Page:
The confusion about the definition of minimum force might well have caused a rise in inmate reports of the use of force against them. The annual reports of the judicial inspectorate for correctional services reflect a huge increase in the use of force in prisons, from three cases in 2010 to 193 cases in 2014.
“Sometimes when you approach them, you worry: ‘What about my security?’ … Sometimes I get violent towards them because I feel that there is no one helping me … The department uses us as a shield,” one warder explained.
The violence against inmates does not originate in a vacuum. South African prisons are notoriously dangerous and Sun City is known for its proliferation of prison gangs.
The recent stabbing of five warders at Drakenstein prison in the Western Cape point to the execution of a strict honour-based eye-for-an-eye code among gang members. According to the Times, the stabbing allegedly had to do with a “blood-spilling” ritual.
Warders in gang-riddled Mangaung prison in Bloemfontein went on a collective strike in 2013, when their complaints about their security fell on deaf ears. They had – to no avail – presented a list of 30 violent incidents to the prison management, ranging from stabbings, to hostage takings to the attempted rape of a female warder.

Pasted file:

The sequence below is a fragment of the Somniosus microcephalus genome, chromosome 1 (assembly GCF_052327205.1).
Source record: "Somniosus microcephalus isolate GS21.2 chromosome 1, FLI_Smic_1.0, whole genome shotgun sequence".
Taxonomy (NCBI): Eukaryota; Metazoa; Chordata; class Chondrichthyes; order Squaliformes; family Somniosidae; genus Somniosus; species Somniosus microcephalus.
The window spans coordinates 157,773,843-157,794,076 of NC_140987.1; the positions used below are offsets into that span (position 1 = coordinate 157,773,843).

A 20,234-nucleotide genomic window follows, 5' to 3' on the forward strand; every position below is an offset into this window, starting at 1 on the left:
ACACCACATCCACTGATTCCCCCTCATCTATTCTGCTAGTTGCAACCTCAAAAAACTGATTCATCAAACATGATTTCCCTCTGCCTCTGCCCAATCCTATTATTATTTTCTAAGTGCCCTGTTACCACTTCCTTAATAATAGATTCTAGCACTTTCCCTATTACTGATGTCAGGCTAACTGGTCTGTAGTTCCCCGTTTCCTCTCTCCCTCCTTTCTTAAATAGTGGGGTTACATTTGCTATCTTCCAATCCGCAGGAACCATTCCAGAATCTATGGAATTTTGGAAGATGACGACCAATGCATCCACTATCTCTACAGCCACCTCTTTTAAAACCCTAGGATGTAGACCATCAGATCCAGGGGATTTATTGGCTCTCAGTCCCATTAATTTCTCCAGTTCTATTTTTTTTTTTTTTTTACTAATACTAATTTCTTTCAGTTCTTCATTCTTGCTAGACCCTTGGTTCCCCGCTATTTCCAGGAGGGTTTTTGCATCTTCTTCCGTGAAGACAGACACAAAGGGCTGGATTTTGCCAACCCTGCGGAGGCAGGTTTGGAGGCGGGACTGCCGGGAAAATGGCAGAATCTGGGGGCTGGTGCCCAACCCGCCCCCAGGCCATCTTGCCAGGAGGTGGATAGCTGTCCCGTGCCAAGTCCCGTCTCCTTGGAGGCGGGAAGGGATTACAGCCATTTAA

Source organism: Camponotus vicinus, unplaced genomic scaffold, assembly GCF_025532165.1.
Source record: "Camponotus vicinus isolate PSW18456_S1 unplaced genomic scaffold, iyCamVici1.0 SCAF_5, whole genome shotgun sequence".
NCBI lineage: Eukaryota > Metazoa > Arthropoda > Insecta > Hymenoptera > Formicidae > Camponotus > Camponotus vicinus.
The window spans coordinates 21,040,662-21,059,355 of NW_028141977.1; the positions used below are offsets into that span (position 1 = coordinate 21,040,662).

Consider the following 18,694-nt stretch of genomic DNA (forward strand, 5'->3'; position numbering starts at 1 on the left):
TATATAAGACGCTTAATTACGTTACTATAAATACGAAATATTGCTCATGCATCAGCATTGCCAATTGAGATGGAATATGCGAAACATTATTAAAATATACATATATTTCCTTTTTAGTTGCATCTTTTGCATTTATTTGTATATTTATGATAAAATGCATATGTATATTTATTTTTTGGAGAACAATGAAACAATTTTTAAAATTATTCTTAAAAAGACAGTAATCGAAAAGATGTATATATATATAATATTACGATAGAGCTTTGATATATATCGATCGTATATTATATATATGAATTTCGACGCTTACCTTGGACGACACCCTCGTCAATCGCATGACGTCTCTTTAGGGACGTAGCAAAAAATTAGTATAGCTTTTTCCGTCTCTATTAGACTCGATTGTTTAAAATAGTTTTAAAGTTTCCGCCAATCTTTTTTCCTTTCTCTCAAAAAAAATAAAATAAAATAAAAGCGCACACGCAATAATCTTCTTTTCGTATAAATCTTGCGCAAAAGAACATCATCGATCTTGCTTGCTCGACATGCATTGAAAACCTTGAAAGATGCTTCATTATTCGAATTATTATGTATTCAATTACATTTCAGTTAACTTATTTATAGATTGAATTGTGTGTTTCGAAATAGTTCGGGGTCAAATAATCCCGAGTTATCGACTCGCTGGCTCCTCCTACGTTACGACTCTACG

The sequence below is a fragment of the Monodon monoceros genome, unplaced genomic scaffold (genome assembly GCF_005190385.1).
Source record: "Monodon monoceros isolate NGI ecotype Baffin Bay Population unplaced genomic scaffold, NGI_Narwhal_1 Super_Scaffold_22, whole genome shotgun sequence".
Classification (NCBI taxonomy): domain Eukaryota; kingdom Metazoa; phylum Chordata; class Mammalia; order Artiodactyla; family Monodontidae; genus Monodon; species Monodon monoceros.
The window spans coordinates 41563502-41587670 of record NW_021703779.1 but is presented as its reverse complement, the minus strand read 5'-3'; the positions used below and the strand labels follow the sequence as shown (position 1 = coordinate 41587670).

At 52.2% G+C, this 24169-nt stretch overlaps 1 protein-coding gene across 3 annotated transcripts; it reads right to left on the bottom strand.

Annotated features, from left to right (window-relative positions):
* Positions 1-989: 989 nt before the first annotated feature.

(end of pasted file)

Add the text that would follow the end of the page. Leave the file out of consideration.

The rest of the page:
Despite the presence of prison gangs such as the 26s, 27s and 28s as well as newer gangs such as the Air Force and Big Five in Sun City jail, warders said that attacks on officers were rare.
Gear said: “The officials who participated in the research said that such attacks ‘didn’t happen very often’, but my sense is that this was relative to the numerous reports they receive on inmate-on-inmate violence. Three had themselves been involved in such attacks. It was also clear that fear of attacks on themselves was pervasive, and part of their sense of vulnerability as a result of the dire inmate-staff ratios and gang rituals.”
Since the investigation was carried out in 2010, some improvements have been made. The DCS has adopted a nonbinding white paper on remand detention and a policy to address sexual abuse in correctional facilities, but both instruments have not yet been fully implemented.
The department is, however, confident that meaningful improvements have been made to the prison system since 1994.
“DCS has made significant strides from the inherited prison system prior to 1994, which need to be appreciated, although we also acknowledge that there is so much more to realise our ideals as we march confidently towards the 2030 vision of South Africa,” it said in an emailed response. “Among various other interventions, DCS is constantly evaluating, assessing and upgrading its working environment in line with the Occupational Health and Safety Act.”
The DCS revealed that it has endured understaffing issues but is investing significant amounts to adequately train new officials.
“As per the 2013-2014 annual report, as at March 31 2014, DCS had 44 234 posts on its approved establishment. DCS registered a vacancy rate of 5.4, in that of the 44 234 posts 41 825 posts were filled.
“For the period April 1 2013 to March 31 2014, R57.58-million was spent on training. DCS has developed the various training programmes to empower officials with the skills to perform their work effectively and efficiently.”
Ruth Hopkins is a journalist at the Wits Justice Project.